McManus:
 "I can definitely say I've improved conditioning wise since freshman year. I remember struggling during my first summer of Pitt basketball conditioning, but now as a senior I can lead the freshmen through those difficult moments during workouts. Also, I'm stronger on the block. I'm able to go against bigger and stronger opponents. Even though I'm undersized, I've found I can still battle with the competition."

As you look back on your journey here at Pitt, what about yourself has surprised you the most?
McManus:
 "As a freshman, I definitely didn't imagine that I would be in the role I am now as a senior captain. I love helping my teammates out and keeping them encouraged through all the missed shots. 

"This journey has been amazing, and I would do it all over again. Bri Kiesel and I joke all the time that we have 'started from the bottom and now we're here'. The two of us came here on our official visit at the same time when we were 17-18 years old, and here we are now at 22 still together on this team. It's been great.

How have you managed to be a successful student and a Division I athlete?
McManus:
 "Over the years, you learn to really get into the swing of things. The academic center helps a lot, and Jenn (WBB Academic Counselor) has done so much with us whether it's scheduling classes or study hall. Freshman year was definitely an adjustment - I'm not going to lie about that, but I was able to finish my first degree in three years. Now I'm finishing my second degree as a senior. I've really been able to take advantage of what Pitt provides student-athletes, and I've used the resources to achieve my goals."

One-On-One with Senior Track and Field Thrower, Taylor Slaney

Taylor Slaney Transformation Tuesday.jpgPhotographs Courtesy of Pitt Athletics and Taylor Slaney.

Q: What has been the most surprising transformation over the past four years?
Slaney:
"Being on this team for four years with the same people you learn to develop your skill set, but more importantly you become a family."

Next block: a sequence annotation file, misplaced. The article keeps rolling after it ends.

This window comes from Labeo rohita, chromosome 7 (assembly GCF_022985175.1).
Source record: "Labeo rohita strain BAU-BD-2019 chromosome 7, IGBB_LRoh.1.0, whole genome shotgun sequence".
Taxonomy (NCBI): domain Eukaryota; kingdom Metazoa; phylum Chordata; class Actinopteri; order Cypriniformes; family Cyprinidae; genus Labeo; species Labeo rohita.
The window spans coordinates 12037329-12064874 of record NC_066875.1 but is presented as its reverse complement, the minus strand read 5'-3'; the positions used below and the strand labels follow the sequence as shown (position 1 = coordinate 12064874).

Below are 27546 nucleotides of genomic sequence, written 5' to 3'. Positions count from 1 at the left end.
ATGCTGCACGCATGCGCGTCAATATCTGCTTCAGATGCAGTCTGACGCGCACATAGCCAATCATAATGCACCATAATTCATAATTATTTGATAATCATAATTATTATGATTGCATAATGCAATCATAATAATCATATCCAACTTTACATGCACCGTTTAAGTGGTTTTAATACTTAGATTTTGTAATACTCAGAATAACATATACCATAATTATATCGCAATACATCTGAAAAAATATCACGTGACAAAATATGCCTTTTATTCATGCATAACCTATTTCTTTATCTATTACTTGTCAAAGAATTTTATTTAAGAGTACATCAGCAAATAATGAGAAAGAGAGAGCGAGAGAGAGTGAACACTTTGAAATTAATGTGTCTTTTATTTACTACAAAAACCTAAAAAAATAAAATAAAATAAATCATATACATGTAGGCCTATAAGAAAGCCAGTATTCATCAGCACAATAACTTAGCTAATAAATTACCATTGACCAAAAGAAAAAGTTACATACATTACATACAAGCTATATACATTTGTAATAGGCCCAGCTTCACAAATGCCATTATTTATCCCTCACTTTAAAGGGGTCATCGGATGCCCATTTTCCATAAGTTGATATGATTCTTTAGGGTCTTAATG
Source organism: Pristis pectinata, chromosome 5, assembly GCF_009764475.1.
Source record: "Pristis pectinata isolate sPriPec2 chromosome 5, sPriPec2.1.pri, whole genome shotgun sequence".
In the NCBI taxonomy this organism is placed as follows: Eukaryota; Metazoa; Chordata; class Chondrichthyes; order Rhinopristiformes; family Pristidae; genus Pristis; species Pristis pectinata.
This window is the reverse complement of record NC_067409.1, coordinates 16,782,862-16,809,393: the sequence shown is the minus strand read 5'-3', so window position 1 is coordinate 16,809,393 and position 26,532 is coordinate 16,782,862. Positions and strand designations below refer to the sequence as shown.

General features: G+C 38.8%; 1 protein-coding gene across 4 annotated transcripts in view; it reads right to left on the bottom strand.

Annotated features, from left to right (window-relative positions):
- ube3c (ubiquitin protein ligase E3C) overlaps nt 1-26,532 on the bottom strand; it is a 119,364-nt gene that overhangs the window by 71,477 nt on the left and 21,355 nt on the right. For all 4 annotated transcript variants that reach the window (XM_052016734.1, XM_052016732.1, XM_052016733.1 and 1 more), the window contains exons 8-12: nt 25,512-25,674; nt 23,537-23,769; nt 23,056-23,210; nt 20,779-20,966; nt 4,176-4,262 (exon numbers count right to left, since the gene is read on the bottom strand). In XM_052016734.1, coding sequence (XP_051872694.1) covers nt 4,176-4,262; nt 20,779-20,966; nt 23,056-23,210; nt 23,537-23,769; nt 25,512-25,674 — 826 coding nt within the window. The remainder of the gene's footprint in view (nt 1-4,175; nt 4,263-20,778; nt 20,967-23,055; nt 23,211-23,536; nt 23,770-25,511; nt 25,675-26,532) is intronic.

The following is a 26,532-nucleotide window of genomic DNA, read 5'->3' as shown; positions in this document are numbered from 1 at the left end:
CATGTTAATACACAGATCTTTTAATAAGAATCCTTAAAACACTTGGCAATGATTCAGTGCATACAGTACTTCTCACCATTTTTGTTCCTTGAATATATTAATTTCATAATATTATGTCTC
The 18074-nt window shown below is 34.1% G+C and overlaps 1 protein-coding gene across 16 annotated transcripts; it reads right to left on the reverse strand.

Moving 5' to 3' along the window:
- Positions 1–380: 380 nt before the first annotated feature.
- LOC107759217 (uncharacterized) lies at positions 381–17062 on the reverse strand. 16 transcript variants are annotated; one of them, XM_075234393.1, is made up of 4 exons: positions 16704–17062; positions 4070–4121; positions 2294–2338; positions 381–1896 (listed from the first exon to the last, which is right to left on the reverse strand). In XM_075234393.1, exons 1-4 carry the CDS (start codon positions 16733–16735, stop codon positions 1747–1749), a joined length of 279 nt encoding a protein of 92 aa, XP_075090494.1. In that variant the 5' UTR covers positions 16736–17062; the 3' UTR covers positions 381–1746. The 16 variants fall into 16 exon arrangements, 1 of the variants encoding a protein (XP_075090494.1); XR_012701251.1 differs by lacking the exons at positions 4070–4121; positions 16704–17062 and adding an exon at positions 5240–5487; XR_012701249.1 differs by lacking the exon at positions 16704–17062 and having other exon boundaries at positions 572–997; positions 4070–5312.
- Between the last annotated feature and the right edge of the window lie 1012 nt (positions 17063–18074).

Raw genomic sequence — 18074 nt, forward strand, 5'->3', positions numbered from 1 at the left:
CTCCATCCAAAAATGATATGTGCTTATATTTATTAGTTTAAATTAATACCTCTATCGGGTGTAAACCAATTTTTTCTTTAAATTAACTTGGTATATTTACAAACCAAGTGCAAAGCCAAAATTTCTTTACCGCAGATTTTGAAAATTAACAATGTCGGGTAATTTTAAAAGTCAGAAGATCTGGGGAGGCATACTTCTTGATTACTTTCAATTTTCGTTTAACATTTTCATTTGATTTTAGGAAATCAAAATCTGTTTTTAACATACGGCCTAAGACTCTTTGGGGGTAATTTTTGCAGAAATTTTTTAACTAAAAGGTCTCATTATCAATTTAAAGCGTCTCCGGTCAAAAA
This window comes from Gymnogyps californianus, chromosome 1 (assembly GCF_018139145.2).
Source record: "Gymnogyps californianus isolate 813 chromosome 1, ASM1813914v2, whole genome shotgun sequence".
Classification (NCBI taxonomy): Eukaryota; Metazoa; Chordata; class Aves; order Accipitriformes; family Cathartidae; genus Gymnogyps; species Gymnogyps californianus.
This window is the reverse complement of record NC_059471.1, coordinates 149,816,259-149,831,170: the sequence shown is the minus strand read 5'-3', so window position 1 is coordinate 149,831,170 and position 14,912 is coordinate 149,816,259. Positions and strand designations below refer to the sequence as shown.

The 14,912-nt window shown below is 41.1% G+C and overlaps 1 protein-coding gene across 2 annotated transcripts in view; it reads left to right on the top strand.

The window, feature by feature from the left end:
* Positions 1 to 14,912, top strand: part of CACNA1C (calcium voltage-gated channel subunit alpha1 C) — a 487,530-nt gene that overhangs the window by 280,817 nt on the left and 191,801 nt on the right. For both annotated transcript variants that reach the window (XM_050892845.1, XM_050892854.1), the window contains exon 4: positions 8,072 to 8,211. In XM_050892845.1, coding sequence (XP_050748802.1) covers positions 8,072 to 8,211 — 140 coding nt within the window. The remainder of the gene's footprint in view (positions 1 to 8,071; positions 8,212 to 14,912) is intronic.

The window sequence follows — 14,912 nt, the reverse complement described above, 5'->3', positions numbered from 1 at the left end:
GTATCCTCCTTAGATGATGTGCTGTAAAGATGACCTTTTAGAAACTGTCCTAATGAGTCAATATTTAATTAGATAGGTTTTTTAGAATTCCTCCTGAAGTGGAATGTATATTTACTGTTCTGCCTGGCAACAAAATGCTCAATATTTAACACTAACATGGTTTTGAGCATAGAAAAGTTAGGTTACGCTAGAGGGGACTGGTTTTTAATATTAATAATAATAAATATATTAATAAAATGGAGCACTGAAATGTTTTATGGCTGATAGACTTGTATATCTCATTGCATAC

Q: How has your mentality changed towards throwing from freshman year until now?
Slaney: "I have and will always want to win. I came in a bit naive as a freshman so I quickly learned that you don't always win and that was the hardest part for me."

Q: As a senior, what is the main goal heading into your final season?
Slaney: "Now that it's getting towards the end of the road, I need to get to nationals. The pressure heading into my senior year compared to previous years is much different.  Now as a senior, every meet counts more and more. It's stressful, but I work well under pressure. Last year, I broke a school record. This year, my only goal is to make it to nationals and to become an All-American."

Q: What has been the biggest surprise in your Pitt athletic career? 
Slaney: "If someone would have told me freshman year, I would break a school record and throw for 50-meters, I would have told them they were crazy. When I came in I expected to improve and throw far, but I would have never expected 50-meters. Breaking the school record was an awesome feeling. It had nothing to do with getting my name on some piece of paper. Personally, it was a huge deal for me."